Walking Through the Komprise Architecture and How it Works Under the Hood.
First, let’s look at how Komprise provides a redundant, transparent, hierarchical filesystem that bridges file and object data without superimposing a single namespace or metadata layer. Instead, Komprise delivers transparent file access to cold data from any of your sources.
Let’s examine how cold data, identified by Komprise, is stored and managed on your cloud or on-prem targets. The Komprise solution includes a filesystem interface which is not merely self-serving vis-à-vis data ingestion, but also forms a vital cog that provides seamless and transparent access as the data temperature varies over its lifetime. Komprise Targets can be public/private clouds, LTO/archival devices or other NAS filers. Data moved to any of these targets looks to users and applications as if it were still on the original source and remains fully accessible, exactly as before.
To understand how Komprise works and provides transparent access, watch our five-minute demo.
Portal to Cold Data
The Komprise Filesystem has been designed to address the following:
- Fidelity in preservation and representation of file metadata and namespace hierarchy
- Secure and bandwidth optimized for transport over WANs to public clouds (but not limited to just public clouds)
- Seamless, transparent translation between files and objects (key, value pairs) when object stores are the at rest targets
- Source filer NAS protocol agnostic
- Preserve data access on the target
- Provide a single namespace to all moved data without fronting all the metadata or data paths
- Transparent file gateway that bridges NAS, object and cloud storage
- Enable access to data from primary and secondary storage without lock-in
Read how Komprise stitches NAS to cloud.
Komprise addresses these with a patent-pending redundant, transparent, hierarchical filesystem that is not creating any new storage or metadata repositories. Instead, Komprise leverages the sources and targets themselves to create a redundant, overarching namespace. By leveraging open standards and creating a distributed design, Komprise is able to provide unified visibility and management without creating lock-in.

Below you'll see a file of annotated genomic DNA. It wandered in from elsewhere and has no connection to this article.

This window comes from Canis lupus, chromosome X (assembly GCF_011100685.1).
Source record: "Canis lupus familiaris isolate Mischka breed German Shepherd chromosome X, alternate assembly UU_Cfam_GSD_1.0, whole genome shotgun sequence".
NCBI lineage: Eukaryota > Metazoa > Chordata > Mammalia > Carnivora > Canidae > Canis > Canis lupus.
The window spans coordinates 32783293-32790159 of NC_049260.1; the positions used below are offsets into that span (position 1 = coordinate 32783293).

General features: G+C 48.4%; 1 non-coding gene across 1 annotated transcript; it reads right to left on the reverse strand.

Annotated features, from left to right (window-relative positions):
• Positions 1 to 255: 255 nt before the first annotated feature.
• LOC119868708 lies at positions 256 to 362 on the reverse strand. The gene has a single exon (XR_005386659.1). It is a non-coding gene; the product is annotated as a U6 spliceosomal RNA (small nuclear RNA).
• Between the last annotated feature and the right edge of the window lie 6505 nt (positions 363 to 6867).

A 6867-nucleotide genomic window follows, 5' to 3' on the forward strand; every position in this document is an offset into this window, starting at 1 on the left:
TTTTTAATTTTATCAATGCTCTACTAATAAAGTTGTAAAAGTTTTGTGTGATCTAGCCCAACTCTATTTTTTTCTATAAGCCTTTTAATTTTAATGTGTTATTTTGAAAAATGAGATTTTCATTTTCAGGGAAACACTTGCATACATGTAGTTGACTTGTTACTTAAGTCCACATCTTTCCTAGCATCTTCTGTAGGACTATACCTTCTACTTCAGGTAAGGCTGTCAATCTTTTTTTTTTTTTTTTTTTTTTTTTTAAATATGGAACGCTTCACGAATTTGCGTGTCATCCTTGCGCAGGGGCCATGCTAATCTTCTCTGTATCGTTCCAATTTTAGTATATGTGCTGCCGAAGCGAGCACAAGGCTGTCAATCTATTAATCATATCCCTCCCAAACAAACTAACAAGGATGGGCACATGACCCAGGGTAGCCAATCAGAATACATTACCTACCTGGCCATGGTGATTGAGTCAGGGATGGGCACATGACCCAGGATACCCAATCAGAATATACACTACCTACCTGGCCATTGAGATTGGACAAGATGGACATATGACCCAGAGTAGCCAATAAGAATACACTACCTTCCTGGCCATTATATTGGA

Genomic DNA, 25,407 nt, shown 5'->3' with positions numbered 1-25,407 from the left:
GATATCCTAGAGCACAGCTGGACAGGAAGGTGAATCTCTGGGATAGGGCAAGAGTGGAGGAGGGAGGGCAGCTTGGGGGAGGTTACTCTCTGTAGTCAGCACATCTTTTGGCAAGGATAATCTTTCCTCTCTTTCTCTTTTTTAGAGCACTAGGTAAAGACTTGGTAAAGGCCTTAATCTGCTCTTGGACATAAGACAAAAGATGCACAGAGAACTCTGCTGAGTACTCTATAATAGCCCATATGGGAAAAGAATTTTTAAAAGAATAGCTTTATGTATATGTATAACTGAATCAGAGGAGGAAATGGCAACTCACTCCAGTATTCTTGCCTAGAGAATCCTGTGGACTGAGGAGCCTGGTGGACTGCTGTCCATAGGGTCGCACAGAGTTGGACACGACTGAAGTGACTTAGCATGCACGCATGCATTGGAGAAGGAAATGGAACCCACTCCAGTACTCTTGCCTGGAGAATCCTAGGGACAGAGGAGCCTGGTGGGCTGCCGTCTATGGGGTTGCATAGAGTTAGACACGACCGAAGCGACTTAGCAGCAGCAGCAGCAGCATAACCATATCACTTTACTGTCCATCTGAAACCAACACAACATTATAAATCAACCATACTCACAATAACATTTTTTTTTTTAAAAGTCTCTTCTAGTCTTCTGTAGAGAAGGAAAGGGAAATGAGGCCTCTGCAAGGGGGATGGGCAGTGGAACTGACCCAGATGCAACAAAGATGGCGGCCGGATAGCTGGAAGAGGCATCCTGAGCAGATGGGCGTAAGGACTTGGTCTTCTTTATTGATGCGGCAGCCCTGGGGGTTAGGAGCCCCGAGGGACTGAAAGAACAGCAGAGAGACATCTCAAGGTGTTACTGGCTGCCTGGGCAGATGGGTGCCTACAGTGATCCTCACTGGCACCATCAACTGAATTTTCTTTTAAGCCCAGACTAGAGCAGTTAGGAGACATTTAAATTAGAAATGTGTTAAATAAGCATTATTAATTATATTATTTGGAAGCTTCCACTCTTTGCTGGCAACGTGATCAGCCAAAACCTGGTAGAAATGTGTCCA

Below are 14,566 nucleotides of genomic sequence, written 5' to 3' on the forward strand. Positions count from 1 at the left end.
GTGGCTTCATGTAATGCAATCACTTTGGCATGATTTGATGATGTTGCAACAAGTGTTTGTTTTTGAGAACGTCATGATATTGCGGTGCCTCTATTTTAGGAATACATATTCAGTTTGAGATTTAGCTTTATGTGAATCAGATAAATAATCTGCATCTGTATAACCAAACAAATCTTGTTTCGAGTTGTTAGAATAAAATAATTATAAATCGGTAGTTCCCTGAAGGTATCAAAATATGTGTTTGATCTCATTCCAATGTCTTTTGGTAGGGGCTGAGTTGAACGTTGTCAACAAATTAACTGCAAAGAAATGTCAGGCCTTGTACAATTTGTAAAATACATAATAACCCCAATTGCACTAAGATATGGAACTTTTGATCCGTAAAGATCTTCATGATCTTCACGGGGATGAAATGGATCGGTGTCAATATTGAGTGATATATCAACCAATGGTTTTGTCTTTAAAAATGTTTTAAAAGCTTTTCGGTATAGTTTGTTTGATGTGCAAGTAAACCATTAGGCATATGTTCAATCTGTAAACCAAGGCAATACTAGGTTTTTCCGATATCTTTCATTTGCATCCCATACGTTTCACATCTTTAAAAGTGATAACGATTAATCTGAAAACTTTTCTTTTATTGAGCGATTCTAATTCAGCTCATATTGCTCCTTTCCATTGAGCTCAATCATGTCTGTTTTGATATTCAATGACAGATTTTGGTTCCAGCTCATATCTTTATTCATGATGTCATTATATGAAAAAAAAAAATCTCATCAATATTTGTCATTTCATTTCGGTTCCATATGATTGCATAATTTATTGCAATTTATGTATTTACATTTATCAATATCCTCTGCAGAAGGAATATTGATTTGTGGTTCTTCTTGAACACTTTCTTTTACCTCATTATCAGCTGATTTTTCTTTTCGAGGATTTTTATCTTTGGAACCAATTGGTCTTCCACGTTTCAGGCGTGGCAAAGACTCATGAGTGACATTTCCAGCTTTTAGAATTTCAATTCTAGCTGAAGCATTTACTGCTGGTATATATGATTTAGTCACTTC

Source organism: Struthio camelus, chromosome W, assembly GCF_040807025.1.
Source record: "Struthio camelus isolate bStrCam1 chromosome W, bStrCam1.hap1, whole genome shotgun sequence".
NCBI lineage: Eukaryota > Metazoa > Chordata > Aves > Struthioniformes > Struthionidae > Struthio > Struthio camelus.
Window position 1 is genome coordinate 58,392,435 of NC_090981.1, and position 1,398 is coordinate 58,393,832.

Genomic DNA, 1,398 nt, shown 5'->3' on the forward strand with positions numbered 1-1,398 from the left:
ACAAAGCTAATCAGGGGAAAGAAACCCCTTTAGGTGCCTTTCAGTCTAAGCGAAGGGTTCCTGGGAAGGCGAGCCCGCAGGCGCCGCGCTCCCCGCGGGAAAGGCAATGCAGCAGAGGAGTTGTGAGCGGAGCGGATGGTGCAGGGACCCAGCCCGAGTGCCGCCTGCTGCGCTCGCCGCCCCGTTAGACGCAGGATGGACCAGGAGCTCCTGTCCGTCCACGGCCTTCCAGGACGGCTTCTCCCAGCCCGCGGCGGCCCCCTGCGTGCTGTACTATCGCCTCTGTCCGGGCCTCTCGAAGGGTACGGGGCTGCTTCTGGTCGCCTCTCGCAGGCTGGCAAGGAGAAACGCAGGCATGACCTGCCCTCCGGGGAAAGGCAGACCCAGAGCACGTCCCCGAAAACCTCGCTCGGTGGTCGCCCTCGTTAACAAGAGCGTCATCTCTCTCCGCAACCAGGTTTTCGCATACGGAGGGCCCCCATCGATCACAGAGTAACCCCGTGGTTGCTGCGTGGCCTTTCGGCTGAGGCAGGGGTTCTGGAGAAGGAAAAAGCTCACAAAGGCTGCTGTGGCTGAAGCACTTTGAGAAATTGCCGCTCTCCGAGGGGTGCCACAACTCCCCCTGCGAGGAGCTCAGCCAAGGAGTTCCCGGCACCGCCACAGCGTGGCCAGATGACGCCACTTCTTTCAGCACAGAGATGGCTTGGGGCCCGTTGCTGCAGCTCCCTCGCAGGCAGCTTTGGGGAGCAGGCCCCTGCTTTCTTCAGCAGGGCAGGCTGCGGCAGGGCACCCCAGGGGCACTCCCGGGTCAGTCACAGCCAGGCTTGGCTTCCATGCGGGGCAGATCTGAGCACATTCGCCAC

To learn more about the Komprise architecture, read the Komprise Architecture Whitepaper.
The filesystem instances on the Komprise Observer Virtual Appliance are operationally transparent to users of the Komprise solution and entirely managed autonomously. Although not particularly having affinity to any particular workload, the following are what are typically expected over the lifetime of the Komprise management of data:
- Migration and Copy
- Cold and archival data transfer from the source shares to Komprise targets
- Client and application accesses
- Redirections from source share links or stubs
- Direct access over Komprise exported mounts
- Typically for browsing the directory hierarchies for a global view
- Off-grid cloud hosted read-only gateways for file based access in and from public clouds
- Policy based at folder granularity to have a level of control over egress costs from public clouds
Availability and Scalability
The filesystem instances running on various nodes of the Komprise grid serve up both migration and access traffic. They are also provisioned for dynamic load balancing across the Komprise Observer Virtual Appliance Grid, using a co-operative distribution algorithm.
In concluding this post, it should be highlighted that we have built the filesystem to enable a variety of data management use cases, across a customer’s storage environment, without creating any lock-in. Open up possibilities beyond those permitted by pedestrian data mover applications, which are generic and require extensive customization and manual management to address each use case. Learn more about why organizations choose Komprise.
Watch for more under-the-hood topics in this series.
Vikram Krishnamurthy is a Principal Engineer at Komprise and has been involved with the product design and development from the early stages. Prior to Komprise, he has worked extensively in the Storage industry with stints at IBM and NetApp.